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I don't mind some of the hoppier stuff, but it can get ridiculous. Keith's is an IPA, but is only mildly hoppy the way it should be.
My bigger complaint with craft beers is the alcohol content. I've seen them as high as 8 1/2 percent. In order to get that content, the beer must be outrageously sweet.
 

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My bigger complaint with craft beers is the alcohol content. I've seen them as high as 8 1/2 percent. In order to get that content, the beer must be outrageously sweet.
um, no - a) the yeast eats the sugars and converts it to alcohol - look at the label; no sugar is in the ingredients; they just add more malt and /or brew longer b) is it too bitter or too sweet - make up yer dang mind ;P

I like IPAs. I like sessions more. If it weren't so dang expensive I'd drink dry-hopped New England style APAs all the time (all the fruitiness; almost none of the bitter). Anyway, like any class of beer - some are better than others (and what's better will vary person to person).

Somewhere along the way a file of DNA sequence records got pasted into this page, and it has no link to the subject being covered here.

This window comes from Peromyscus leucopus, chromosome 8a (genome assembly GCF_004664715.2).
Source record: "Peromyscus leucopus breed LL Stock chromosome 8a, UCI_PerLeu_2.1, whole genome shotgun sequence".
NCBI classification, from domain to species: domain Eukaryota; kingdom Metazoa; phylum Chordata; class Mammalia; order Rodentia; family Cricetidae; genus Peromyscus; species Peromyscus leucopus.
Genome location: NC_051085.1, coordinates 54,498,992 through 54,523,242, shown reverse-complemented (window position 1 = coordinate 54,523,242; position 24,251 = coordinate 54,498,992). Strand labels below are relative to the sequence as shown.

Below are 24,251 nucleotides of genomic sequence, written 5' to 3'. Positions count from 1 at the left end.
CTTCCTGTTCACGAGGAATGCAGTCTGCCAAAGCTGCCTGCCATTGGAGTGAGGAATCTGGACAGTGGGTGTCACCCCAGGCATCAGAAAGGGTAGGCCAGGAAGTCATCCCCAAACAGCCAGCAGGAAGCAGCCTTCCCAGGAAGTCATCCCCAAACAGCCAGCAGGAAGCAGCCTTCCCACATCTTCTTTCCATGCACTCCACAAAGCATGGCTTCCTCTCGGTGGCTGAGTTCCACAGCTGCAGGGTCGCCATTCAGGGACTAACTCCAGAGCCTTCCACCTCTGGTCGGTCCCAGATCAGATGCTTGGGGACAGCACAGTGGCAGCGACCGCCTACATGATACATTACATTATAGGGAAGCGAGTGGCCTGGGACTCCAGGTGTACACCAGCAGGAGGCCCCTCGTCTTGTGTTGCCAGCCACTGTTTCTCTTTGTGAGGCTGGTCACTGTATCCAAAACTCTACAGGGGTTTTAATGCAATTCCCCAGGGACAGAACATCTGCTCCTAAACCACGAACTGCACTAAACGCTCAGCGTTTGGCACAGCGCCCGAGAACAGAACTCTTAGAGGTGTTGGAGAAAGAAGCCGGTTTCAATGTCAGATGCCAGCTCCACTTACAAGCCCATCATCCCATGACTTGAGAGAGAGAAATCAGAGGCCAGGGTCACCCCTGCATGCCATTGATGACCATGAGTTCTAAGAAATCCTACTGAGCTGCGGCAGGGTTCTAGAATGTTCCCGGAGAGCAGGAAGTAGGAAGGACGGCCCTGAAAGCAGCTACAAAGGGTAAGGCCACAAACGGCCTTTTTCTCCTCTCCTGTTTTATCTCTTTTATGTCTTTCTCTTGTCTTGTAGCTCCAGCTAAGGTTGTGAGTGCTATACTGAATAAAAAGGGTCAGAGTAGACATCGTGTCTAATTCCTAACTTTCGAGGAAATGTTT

Then again, go back to the classic Eastern European pilsners (my first beer love) and they are pretty dang bitter too (see Radeberger - old school/old world hoppiness), but without the fruitiness. Personally I like the grapefruit flavours in American IPAs.

Hell, it beats the whole sour beer thing, and don't get me started on overspiced saisons (including many local craft brewers fall/holiday season offerings that are just drowning in clove). I'm not a fan of darker beers anymore either; used to like porters n such when I was a teenager but now I can't stand them. Heavily flavoured beer is not a new thing at all; in fact, watery beer (like anything mainstream/big international brand) is in the grand scheme of things the abomination.